For 7,000 years, within nearly every culture, there has been some form of pizza (flat bread seasoned with oil and herbs) as a dietary staple. In 1905, Gennaro Lombardi, an Italian immigrant, opened the first pizzeria in New York City and in the decade following, pizza parlors started popping up throughout the country.
However, it wasn’t until 40 years later when soldiers had returned home from World War II and wanted a taste of the savory treat they had found in Europe that pizza gained it’s popularity. Shortly thereafter, national chains began popping up; the first being Pizza Hut in 1958, Little Caesars in 1959 and Domino’s in 1960, making pizza more accessible to all Americans.
Fast-forward five decades and there is an estimated 70,000 pizza parlors in the US—9,000 of which are in New York alone. Statistics show that worldwide over 5 billion pizzas are sold annually, and American’s consume 60% or 3 billion of them– that’s a staggering number that begs the question, why do we love it so much?
Is it the fact that you can share it? Sure, you can order a personal pizza or a slice if you happen to be alone, a germaphobe or a foodie requiring a bizarre combination of toppings that your friends or family wouldn’t dare try, but pizza was originally intended to be a food that is shared. It’s likely that your first memories of food involved pizza–a staple at childhood birthday parties, sleepovers, after a soccer game or little league, on your first date, what may have felt like every meal throughout college, Super Bowl Sundays, most Saturday Nights or any day you couldn’t decide what to cook for dinner. Is it the variety or ability to customize?
There are countless options–with thin crust, thick crust, stuffed crust or deep dish, coal-fired, wood-fired, traditional, grilled, gluten free or deep-fried. There are white pizzas, veggie pizzas and Mac & Cheese pizzas–Hawaiian, Greek and Mediterranean pizzas–lobster, caviar and sushi pizzas–PB&J, Apple Pie, Smore and Nutella pizzas.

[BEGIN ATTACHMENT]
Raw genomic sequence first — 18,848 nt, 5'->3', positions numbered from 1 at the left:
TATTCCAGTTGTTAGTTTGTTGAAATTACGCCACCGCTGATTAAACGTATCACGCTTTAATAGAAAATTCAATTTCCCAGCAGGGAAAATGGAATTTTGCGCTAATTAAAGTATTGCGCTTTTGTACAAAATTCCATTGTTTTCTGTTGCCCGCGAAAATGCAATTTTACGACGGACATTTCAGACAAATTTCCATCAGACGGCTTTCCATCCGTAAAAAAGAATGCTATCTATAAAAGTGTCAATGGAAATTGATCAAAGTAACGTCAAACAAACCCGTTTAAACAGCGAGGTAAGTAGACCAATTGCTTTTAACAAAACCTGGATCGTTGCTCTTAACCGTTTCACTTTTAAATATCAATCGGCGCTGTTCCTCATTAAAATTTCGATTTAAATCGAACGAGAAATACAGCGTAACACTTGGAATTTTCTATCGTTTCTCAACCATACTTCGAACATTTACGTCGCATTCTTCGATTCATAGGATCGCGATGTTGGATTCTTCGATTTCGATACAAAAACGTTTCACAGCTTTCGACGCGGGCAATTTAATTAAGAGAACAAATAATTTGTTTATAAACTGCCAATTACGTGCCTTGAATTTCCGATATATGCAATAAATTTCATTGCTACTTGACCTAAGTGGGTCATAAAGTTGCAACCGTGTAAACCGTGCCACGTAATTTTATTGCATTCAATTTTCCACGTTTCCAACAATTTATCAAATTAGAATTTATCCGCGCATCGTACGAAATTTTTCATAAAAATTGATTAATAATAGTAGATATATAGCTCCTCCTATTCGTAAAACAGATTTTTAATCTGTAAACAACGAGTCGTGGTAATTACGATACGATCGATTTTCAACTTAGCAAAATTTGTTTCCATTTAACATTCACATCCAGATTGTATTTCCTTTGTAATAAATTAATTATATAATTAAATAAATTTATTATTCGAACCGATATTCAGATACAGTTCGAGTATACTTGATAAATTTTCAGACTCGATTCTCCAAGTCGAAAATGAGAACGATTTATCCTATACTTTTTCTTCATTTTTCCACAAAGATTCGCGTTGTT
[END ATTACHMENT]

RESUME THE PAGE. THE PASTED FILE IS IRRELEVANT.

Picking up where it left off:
The options are never-ending. With toppings from anchovies to zucchini and everything in between, you can create a pizza to satisfy any imaginable craving. While there is someone out there willing to try a pizza with every conceivable combination, it’s highly unlikely that pepperoni will ever fall from favor. In the US, we consume 252 million pounds of pepperoni on pizzas annually.
Throughout the US, there are many dedicated regional styles of pizza such as New York, Brooklyn, Chicago, Detroit, California, St. Louis and New Haven. So, regardless of where you live or where you are from, if you call it a pizza or a pie, if it’s round or square, if it’s sweet or savory, if you fold it or eat it with a fork and knife, eat it hot for dinner or cold for breakfast, one thing is certain, pizza will probably continue to be a dietary staple for another 7,000 years and possibly the only choice in life that everyone from babies to great grandparents can agree on and more importantly share.
In South Florida, New York style reigns supreme. So when you are craving authentic New York style pizza, try DelVecchio’s Pizzeria & Italian Restaurant which uses only the freshest ingredients today!
By: Kelly Baker